One of the longest running thrash metal bands, Hirax, are back with their fourth full-length studio album, EL ROSTO DE LA MUERTE (“The Face of Death”). The band has released several EPs, put out a couple of DVDs, been featured on split and compilation albums – and overall keeping their name above the surface since they were formed in 1984. Everything they have released, I have liked so far – and the band”s latest album EL ROSTO DE LA MUERTO is gladly no exception to that rule either.
Even if I really enjoy their latest work very much, it”s naturally no sequel to the band”s classic 1st two albums, RAGING VIOLENCE (1985) and HATE, FEAR AND POWER (1986). Many bands” first 2 albums are considered as “classics” – the best works of their career anyway, and that is the case with Hirax as well – no matter how good and well-made they have managed to make their songs to sound like on their latest studio album.
Nevertheless, Hirax”s musical balls have grown big and more hairy over the years, and what I find great about them is the fact they haven”t sacrificed any of their uncompromising sound within these 3 decades, but stayed very loyal and truthful to their underground-ish sound that has always defined the band”s unique sound from one release to another.
EL ROSTO DE LA MUERTO keeps the band”s status up as that one and only Hirax that is still loaded with Katon W. de Pena”s unique vocal style (btw, has anyone else also noticed that he has a quite similar tone in his voice on this album to Steve “Zetro” Souza – or vice versa?), Glenn”s and Lance”s ever-sharp touch to some killer, piercing riffing and striking solos and both Steve and Jorge backing up frenzied thrash metal extravaganza with their convincing bass and drum performances. Despite the 14 songs on EL ROSTO DE LA MUERTE altogether, you cannot get bored with this album – thanks to a lot of variation and different song lengths that the record has been blessed with. 3 of the 14 songs on this album, have even reached 5-6 minutes in song length (“Flesh and Blood”, the title track of the album and “Satan”s Fall”), and my personal opinion is that they saved the best song for the end of the record, which is that aforementioned “Satan”s Fall”. It”s one intense, mid-tempo thrasher, in which Katon does one of his best vocal performances ever in my sincere opinion – singing and screaming like a noble, crowing rooster among his thousands of hens, being ready and willing in his reproductive duties.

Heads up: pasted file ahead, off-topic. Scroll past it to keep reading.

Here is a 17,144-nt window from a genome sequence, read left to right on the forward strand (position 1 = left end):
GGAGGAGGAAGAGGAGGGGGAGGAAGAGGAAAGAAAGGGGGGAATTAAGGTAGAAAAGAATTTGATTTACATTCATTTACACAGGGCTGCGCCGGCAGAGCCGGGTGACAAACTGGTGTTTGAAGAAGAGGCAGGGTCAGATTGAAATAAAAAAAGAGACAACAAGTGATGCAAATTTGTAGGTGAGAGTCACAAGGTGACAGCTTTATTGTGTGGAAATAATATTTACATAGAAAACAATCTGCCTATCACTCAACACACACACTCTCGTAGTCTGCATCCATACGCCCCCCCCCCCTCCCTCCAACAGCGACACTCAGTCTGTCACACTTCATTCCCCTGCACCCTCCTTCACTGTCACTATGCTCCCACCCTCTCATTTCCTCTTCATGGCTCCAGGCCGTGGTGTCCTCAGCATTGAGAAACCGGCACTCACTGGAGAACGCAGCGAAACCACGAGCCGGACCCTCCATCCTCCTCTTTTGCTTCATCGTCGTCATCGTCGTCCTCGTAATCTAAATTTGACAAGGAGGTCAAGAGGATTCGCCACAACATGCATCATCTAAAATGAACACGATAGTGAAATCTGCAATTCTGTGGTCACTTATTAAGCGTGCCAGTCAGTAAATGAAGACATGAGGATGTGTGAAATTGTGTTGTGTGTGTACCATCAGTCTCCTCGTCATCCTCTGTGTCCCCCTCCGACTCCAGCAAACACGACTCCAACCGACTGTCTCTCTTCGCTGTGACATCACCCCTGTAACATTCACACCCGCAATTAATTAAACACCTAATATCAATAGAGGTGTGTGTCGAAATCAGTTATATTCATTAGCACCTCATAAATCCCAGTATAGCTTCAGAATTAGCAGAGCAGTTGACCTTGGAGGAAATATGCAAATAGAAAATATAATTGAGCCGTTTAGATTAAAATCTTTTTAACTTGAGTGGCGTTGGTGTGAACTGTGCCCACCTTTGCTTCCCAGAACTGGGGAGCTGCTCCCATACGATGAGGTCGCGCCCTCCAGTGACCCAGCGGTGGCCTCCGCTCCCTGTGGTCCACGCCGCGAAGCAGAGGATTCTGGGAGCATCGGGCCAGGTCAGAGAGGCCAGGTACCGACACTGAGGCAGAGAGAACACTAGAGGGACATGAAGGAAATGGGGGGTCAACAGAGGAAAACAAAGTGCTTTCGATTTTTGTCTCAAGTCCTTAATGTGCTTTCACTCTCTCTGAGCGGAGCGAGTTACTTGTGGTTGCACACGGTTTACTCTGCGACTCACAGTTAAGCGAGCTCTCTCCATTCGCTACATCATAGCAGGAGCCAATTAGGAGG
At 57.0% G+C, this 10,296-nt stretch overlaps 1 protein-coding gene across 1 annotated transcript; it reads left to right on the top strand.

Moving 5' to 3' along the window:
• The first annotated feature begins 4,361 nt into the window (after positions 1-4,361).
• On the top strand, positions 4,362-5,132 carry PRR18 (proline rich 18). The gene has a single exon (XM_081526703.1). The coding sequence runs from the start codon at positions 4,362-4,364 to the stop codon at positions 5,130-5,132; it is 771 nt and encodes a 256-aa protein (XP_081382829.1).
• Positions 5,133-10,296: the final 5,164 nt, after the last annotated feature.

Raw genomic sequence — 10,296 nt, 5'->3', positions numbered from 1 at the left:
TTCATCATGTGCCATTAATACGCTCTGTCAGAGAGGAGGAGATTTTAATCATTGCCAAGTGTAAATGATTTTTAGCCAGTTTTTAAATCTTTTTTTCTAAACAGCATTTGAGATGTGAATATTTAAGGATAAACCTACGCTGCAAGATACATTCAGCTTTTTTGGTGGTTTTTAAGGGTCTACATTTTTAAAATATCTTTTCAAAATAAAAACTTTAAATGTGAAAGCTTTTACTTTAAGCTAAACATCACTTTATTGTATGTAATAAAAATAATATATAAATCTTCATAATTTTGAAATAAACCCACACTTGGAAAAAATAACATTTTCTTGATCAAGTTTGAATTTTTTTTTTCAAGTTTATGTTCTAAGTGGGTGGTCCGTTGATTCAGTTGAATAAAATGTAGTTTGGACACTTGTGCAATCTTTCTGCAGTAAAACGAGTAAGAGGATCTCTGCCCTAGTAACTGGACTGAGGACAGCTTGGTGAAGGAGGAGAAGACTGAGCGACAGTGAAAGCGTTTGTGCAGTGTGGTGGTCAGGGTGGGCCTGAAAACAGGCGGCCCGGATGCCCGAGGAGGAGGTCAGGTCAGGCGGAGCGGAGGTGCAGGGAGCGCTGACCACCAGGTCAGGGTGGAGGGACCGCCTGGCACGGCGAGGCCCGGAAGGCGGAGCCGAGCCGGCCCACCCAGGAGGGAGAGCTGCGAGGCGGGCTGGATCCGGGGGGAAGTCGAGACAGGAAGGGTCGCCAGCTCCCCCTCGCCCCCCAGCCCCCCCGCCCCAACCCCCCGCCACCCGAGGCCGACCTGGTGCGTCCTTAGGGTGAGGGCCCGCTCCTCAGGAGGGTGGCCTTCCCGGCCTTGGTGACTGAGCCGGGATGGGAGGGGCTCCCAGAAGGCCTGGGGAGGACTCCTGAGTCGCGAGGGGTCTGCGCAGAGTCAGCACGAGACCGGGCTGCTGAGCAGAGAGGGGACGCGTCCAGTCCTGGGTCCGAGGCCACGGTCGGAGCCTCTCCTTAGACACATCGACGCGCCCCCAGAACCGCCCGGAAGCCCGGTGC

What EL ROSTO DE LA MUERTE is actually, it”s, first and foremost, a very good old school thrash metal album, capturing this strong Hirax trademark of vicious and relentless thrash sound all over it. Now having said all this, I wanna also state that Hirax has yet again failed to record a bad album in their whole career, so that fact itself deserves some respect, right fellow metalheads? ;o)
No Videos Available